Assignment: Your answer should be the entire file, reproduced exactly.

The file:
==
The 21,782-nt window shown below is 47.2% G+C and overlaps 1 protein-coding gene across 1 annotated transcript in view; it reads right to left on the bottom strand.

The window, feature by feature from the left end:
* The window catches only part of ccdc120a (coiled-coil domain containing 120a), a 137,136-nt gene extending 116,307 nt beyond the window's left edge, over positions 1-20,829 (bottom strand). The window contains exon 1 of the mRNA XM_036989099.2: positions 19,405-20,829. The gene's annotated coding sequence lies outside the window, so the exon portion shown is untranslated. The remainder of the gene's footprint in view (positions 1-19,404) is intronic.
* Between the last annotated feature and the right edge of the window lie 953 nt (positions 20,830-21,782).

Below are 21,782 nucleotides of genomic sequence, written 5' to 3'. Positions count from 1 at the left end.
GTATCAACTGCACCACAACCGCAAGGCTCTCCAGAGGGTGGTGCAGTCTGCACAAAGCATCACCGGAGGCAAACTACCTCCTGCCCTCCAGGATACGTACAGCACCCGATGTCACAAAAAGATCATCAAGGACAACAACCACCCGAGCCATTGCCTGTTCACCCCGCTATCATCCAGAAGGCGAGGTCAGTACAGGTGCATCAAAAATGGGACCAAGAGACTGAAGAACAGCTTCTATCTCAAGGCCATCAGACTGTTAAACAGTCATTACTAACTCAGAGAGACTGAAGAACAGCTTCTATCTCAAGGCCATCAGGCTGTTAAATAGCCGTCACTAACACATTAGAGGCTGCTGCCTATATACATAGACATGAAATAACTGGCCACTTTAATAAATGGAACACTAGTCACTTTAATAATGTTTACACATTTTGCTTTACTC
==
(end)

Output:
The 21,782-nt window shown below is 47.2% G+C and overlaps 1 protein-coding gene across 1 annotated transcript in view; it reads right to left on the bottom strand.

The window, feature by feature from the left end:
* The window catches only part of ccdc120a (coiled-coil domain containing 120a), a 137,136-nt gene extending 116,307 nt beyond the window's left edge, over positions 1-20,829 (bottom strand). The window contains exon 1 of the mRNA XM_036989099.2: positions 19,405-20,829. The gene's annotated coding sequence lies outside the window, so the exon portion shown is untranslated. The remainder of the gene's footprint in view (positions 1-19,404) is intronic.
* Between the last annotated feature and the right edge of the window lie 953 nt (positions 20,830-21,782).

Below are 21,782 nucleotides of genomic sequence, written 5' to 3'. Positions count from 1 at the left end.
GTATCAACTGCACCACAACCGCAAGGCTCTCCAGAGGGTGGTGCAGTCTGCACAAAGCATCACCGGAGGCAAACTACCTCCTGCCCTCCAGGATACGTACAGCACCCGATGTCACAAAAAGATCATCAAGGACAACAACCACCCGAGCCATTGCCTGTTCACCCCGCTATCATCCAGAAGGCGAGGTCAGTACAGGTGCATCAAAAATGGGACCAAGAGACTGAAGAACAGCTTCTATCTCAAGGCCATCAGACTGTTAAACAGTCATTACTAACTCAGAGAGACTGAAGAACAGCTTCTATCTCAAGGCCATCAGGCTGTTAAATAGCCGTCACTAACACATTAGAGGCTGCTGCCTATATACATAGACATGAAATAACTGGCCACTTTAATAAATGGAACACTAGTCACTTTAATAATGTTTACACATTTTGCTTTACTC